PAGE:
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Iranian Dissident Wins Geneva Human Rights Prize

GENEVA, May 14

Iranian Dissident Wins Geneva Human Rights Prize

Geneva-based human rights group UN Watch announced today that it will be awarding its prestigious annual human rights prize next week to Iranian dissident and best-selling author Marina Nemat, now living in Canada, who was jailed and tortured as a political prisoner in Tehran when she was only 16 years old.

“UN Watch is honoring Marina Nemat for her brave and outstanding work worldwide in bearing witness to the horrific crimes perpetrated against her by a regime that continues to assault, jail, torture, rape and execute human rights defenders, religious, ethnic and sexual minorities, and thousands of other innocent men, women and children,” said UN Watch executive director Hillel Neuer.

“Marina’s clear and compelling testimonies, published in best-selling books and delivered before the United Nations and numerous other global audiences, have helped stir the conscience of mankind to demand fundamental human rights for the voiceless victims of Iran, whose plight has only worsened in inverse proportion to the charm offensive of its rulers.”
In a recent report, UN chief Ban Ki-moon rebuked Iranian President Hassan Rouhani for the regime’s increased use of capital punishment since the new ruler took office in August. “At least 500 persons are known to have been executed in 2013, including 57 in public. Those executed reportedly included 27 women and two children,” Ban said.
At the Geneva ceremony to be held on May 22, 2014, next to the UN Office of the High Commissioner for Human Rights, Nemat will address an audience of UN officials, ambassadors and community leaders, as she receives the Morris B. Abram Human Rights Award, named after the civil rights advocate, diplomat and UN delegate who founded the watchdog NGO in 1993.

Morris B. Abram (1918-2000) worked closely with Rev. Martin Luther King, winning key legal battles for the equal rights of African-Americans. Over three decades, Abram was a leading figure at the UN Commission on Human Rights, and at its Sub-Commission on the Promotion and Protection of Human Rights.

Previous winners of the prestigious prize include Russian dissident and world chess champion Garry Kasparov, Dr. Massouda Jalal, the first woman in Afghanistan to run for president and to serve as Minister for Women’s Affairs, and Esther Mujawayo, an activist for victims of the genocide in Rwanda.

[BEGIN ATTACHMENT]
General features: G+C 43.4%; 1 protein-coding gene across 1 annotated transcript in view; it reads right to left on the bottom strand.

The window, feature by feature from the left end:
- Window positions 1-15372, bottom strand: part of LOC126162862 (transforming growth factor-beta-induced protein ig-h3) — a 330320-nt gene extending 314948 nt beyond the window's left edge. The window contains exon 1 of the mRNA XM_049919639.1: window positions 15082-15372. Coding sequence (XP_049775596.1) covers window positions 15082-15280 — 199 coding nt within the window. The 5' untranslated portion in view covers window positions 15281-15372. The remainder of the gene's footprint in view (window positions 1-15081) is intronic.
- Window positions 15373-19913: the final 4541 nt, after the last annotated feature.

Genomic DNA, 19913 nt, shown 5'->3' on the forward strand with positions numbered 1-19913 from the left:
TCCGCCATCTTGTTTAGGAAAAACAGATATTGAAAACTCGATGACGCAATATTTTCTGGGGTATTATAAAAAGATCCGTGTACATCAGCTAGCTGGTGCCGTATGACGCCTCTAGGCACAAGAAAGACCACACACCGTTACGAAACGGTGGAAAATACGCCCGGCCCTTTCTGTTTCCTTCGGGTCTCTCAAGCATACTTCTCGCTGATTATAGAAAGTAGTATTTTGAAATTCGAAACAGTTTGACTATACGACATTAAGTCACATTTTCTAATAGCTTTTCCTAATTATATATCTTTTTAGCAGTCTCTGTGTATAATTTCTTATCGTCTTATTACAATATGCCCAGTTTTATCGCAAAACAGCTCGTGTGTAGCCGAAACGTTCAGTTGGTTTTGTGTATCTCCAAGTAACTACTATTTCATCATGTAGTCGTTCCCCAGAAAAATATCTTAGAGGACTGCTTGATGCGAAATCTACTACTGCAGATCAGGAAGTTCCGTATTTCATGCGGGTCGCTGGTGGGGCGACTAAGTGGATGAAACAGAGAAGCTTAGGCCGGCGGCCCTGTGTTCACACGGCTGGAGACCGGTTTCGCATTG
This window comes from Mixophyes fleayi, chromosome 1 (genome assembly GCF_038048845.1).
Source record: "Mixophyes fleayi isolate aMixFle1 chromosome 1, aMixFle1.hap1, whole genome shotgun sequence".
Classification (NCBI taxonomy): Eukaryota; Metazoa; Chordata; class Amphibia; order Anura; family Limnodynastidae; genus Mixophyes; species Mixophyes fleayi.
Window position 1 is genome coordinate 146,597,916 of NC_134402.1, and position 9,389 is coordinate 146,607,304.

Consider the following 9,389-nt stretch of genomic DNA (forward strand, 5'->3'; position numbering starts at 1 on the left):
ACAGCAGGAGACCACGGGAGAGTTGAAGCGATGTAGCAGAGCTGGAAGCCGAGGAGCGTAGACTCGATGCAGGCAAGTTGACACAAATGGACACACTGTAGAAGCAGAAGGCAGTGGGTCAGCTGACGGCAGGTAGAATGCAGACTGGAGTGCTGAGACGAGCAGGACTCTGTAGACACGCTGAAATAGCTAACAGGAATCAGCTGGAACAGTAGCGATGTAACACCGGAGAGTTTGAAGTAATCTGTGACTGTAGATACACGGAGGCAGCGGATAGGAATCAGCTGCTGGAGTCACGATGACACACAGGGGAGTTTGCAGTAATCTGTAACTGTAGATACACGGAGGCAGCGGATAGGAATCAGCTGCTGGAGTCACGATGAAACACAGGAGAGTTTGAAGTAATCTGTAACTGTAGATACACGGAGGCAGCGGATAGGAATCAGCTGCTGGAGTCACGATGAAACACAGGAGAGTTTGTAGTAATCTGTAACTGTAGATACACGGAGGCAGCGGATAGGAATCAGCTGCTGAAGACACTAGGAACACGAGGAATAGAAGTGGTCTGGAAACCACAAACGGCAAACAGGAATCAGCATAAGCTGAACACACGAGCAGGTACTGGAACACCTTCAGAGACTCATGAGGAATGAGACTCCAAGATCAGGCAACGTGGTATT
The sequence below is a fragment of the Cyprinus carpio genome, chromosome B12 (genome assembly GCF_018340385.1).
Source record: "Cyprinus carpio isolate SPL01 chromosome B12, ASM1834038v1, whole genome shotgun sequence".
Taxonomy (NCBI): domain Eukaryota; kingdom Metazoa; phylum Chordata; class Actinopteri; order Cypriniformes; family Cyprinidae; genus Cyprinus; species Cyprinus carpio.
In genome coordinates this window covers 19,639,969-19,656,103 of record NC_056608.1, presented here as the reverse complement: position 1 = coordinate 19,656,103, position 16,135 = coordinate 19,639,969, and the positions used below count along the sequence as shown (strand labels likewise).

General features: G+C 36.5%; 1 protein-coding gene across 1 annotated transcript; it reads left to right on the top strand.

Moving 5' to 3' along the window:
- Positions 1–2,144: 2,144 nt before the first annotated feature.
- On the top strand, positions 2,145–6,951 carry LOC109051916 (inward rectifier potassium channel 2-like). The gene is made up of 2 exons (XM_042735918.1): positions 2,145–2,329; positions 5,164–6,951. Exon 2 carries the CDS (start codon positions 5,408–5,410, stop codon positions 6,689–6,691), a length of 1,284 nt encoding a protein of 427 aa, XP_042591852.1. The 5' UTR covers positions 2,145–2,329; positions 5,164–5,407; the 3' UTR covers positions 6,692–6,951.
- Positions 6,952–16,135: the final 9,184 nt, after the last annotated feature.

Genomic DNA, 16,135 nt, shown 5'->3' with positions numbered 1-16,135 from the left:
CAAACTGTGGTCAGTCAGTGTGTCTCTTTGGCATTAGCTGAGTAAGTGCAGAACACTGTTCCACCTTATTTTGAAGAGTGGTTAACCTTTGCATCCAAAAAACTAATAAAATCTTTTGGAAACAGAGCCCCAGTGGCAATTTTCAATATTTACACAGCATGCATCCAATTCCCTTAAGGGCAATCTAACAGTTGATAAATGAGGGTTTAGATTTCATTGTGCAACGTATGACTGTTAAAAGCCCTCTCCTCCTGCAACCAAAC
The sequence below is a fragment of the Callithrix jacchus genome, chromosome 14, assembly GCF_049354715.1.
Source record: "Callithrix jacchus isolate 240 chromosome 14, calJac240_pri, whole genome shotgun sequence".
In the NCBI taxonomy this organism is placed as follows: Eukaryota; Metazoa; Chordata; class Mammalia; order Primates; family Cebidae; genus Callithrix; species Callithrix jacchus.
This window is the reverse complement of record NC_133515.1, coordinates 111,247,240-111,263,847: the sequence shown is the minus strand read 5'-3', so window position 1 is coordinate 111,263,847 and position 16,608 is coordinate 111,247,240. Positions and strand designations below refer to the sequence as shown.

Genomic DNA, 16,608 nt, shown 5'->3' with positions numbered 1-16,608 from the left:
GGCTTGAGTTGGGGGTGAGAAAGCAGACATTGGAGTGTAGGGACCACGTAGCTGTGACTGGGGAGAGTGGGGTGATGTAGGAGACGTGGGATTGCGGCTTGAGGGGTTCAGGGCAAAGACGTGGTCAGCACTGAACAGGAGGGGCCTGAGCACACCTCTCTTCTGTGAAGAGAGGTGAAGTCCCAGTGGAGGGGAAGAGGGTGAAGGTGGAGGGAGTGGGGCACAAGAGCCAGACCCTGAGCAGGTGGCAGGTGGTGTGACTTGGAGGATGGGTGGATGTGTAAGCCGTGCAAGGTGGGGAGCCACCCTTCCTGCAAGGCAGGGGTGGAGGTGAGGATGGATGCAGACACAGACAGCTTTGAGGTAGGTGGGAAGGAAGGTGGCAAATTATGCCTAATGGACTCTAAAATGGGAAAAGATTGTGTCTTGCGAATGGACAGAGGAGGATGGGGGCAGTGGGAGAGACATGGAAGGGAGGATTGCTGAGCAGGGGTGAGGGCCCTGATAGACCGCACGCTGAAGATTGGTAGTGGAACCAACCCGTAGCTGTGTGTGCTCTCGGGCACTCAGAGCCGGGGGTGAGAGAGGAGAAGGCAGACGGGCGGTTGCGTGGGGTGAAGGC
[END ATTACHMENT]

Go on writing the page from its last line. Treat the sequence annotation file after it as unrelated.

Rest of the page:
UN Watch’s advisory board includes Nobel Peace Prize Laureate David Trimble, Chinese dissident Yang Jianli and Katrina Lantos Swett, Chair of the U.S. Commission on International Religious Freedom.

The Geneva non-governmental organization is best known for bringing dissidents, human rights defenders and victims to testify before the United Nations, including most recently from China, Cuba, Egypt, Libya, North Korea, Syria, Sudan and Venezuela.

Each year, together with 25 NGOs, UN Watch assembles top dissidents to spotlight the world’s most critical human rights issues at its annual Geneva Summit for Human Rights and Democracy, where Nemat spoke in 2013.

“I am honored to receive UN Watch’s award and will accept it on behalf my fellow political dissidents, who are currently being tortured in Iranian jails despite Rouhani’s promise to improve the protection of political freedoms,” said Marina Nemat.

Nemat was just 16 in Tehran was she was arrested for criticizing the sudden Islamicization of her school curriculum. She was jailed in Tehran’s infamous Evin prison, tortured, and sentenced to death. As recounted in her best-selling memoir Prisoner of Tehran, which has been printed by dozens of publishing houses around the world, Nemat was forced to marry a prison guard to save her life and her family.

ENDS

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